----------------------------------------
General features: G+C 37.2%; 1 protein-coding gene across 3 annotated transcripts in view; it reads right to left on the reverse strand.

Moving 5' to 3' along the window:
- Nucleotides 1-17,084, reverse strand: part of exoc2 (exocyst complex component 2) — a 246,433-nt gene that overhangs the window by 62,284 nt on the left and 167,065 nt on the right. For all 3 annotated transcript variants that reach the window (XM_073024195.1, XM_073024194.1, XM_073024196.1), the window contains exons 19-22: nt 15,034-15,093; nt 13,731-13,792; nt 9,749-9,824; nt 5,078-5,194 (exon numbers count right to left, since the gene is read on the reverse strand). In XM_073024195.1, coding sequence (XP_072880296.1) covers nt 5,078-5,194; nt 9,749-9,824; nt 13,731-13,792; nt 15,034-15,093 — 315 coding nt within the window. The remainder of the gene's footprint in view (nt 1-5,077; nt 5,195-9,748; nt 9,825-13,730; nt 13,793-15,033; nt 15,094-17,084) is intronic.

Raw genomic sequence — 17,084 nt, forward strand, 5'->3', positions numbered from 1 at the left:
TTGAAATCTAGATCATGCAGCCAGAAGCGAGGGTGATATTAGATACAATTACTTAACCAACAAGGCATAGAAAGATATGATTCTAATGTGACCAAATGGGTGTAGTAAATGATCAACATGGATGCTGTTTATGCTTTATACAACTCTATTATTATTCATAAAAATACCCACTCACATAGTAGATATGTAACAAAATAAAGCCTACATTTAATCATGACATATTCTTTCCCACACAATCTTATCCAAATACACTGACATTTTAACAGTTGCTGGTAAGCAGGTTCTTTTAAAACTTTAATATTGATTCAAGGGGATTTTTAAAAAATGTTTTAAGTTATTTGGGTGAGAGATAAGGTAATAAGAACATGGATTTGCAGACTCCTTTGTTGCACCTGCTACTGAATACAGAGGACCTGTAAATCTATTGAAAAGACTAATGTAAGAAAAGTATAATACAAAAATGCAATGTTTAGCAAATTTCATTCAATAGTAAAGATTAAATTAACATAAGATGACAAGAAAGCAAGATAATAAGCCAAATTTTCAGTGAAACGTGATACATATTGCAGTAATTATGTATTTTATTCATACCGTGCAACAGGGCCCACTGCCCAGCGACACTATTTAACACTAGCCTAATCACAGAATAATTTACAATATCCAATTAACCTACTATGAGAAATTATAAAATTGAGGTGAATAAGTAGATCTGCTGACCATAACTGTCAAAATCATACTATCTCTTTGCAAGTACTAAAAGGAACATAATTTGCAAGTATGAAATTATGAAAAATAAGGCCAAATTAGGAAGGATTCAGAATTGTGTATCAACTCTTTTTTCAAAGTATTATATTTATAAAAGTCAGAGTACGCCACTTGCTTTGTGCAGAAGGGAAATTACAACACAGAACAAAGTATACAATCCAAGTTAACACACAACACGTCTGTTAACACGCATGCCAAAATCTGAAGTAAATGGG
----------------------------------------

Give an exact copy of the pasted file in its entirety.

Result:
General features: G+C 37.2%; 1 protein-coding gene across 3 annotated transcripts in view; it reads right to left on the reverse strand.

Moving 5' to 3' along the window:
- Nucleotides 1-17,084, reverse strand: part of exoc2 (exocyst complex component 2) — a 246,433-nt gene that overhangs the window by 62,284 nt on the left and 167,065 nt on the right. For all 3 annotated transcript variants that reach the window (XM_073024195.1, XM_073024194.1, XM_073024196.1), the window contains exons 19-22: nt 15,034-15,093; nt 13,731-13,792; nt 9,749-9,824; nt 5,078-5,194 (exon numbers count right to left, since the gene is read on the reverse strand). In XM_073024195.1, coding sequence (XP_072880296.1) covers nt 5,078-5,194; nt 9,749-9,824; nt 13,731-13,792; nt 15,034-15,093 — 315 coding nt within the window. The remainder of the gene's footprint in view (nt 1-5,077; nt 5,195-9,748; nt 9,825-13,730; nt 13,793-15,033; nt 15,094-17,084) is intronic.

Raw genomic sequence — 17,084 nt, forward strand, 5'->3', positions numbered from 1 at the left:
TTGAAATCTAGATCATGCAGCCAGAAGCGAGGGTGATATTAGATACAATTACTTAACCAACAAGGCATAGAAAGATATGATTCTAATGTGACCAAATGGGTGTAGTAAATGATCAACATGGATGCTGTTTATGCTTTATACAACTCTATTATTATTCATAAAAATACCCACTCACATAGTAGATATGTAACAAAATAAAGCCTACATTTAATCATGACATATTCTTTCCCACACAATCTTATCCAAATACACTGACATTTTAACAGTTGCTGGTAAGCAGGTTCTTTTAAAACTTTAATATTGATTCAAGGGGATTTTTAAAAAATGTTTTAAGTTATTTGGGTGAGAGATAAGGTAATAAGAACATGGATTTGCAGACTCCTTTGTTGCACCTGCTACTGAATACAGAGGACCTGTAAATCTATTGAAAAGACTAATGTAAGAAAAGTATAATACAAAAATGCAATGTTTAGCAAATTTCATTCAATAGTAAAGATTAAATTAACATAAGATGACAAGAAAGCAAGATAATAAGCCAAATTTTCAGTGAAACGTGATACATATTGCAGTAATTATGTATTTTATTCATACCGTGCAACAGGGCCCACTGCCCAGCGACACTATTTAACACTAGCCTAATCACAGAATAATTTACAATATCCAATTAACCTACTATGAGAAATTATAAAATTGAGGTGAATAAGTAGATCTGCTGACCATAACTGTCAAAATCATACTATCTCTTTGCAAGTACTAAAAGGAACATAATTTGCAAGTATGAAATTATGAAAAATAAGGCCAAATTAGGAAGGATTCAGAATTGTGTATCAACTCTTTTTTCAAAGTATTATATTTATAAAAGTCAGAGTACGCCACTTGCTTTGTGCAGAAGGGAAATTACAACACAGAACAAAGTATACAATCCAAGTTAACACACAACACGTCTGTTAACACGCATGCCAAAATCTGAAGTAAATGGG